In this book, the author, drawing extensively on his intelligence and military background, has cleanly written an easy to follow book, that outlines a careful course of action for developing a new kind of global information sharing infrastructure. To be headquartered at the UN, this new infrastructure would make it possible for every organization (and through them, everyone) on the globe to share open-source intelligence equally as a free public resource. If it is successful, this new global brain could transform our world from its current insecurity-driven and corrupt corporate dominated lose-lose, economic and conflict trap, into a much revived win-win strategy for bottom-up collective survival in a peaceful and sustainable world economy.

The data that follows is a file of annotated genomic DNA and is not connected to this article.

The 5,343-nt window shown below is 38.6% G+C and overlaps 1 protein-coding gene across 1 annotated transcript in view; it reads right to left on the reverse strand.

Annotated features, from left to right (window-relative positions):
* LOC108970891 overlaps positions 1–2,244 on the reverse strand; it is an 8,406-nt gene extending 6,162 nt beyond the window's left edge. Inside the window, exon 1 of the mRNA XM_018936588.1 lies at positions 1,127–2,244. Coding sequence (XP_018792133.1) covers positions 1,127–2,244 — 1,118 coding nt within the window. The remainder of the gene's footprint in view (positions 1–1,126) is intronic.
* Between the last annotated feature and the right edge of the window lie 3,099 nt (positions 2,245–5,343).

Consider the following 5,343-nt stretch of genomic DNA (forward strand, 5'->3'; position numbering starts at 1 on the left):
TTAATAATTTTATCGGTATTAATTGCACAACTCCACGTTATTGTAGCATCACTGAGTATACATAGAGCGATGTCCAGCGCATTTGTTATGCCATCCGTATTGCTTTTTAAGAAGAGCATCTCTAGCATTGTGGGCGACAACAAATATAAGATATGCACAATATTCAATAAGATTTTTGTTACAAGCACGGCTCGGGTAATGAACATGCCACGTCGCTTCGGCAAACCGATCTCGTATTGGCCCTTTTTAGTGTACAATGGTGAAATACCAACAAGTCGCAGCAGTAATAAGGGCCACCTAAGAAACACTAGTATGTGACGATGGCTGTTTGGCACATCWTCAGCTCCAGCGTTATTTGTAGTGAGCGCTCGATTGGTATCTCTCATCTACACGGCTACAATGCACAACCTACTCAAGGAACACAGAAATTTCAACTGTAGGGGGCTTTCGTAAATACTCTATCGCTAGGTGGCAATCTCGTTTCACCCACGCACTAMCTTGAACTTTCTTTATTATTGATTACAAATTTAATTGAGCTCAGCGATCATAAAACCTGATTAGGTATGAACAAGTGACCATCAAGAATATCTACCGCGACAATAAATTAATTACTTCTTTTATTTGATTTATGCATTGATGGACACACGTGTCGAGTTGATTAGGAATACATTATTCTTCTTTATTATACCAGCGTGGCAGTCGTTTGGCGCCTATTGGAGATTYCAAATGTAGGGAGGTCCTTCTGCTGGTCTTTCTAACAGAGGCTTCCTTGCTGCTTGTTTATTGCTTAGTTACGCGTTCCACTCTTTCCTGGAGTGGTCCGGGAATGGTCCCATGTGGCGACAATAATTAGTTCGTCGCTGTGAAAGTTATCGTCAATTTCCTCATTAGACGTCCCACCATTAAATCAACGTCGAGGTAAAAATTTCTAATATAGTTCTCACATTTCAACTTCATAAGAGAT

At least that is the theoretical hope and vision. On paper, and in principle, it is a stunningly sexy and attractive vision, one that, should it prove operationally testable and feasible, could indeed have the important side benefit and advantage of creating new bottom-up wealth, energizing the world economy and easing world tensions by reducing mistrust and fear back down to the noise level.
This book can serve in so many ways. For myself, it is an independent confirmation of all that I have been exploring through the minds of others–the 1,800 plus authors whose works I have reviewed here at Amazon. It is a spectacular indictment of the existing educational, intelligence, and research systems that have become so fragmented and wasteful as to be an impediment to progress.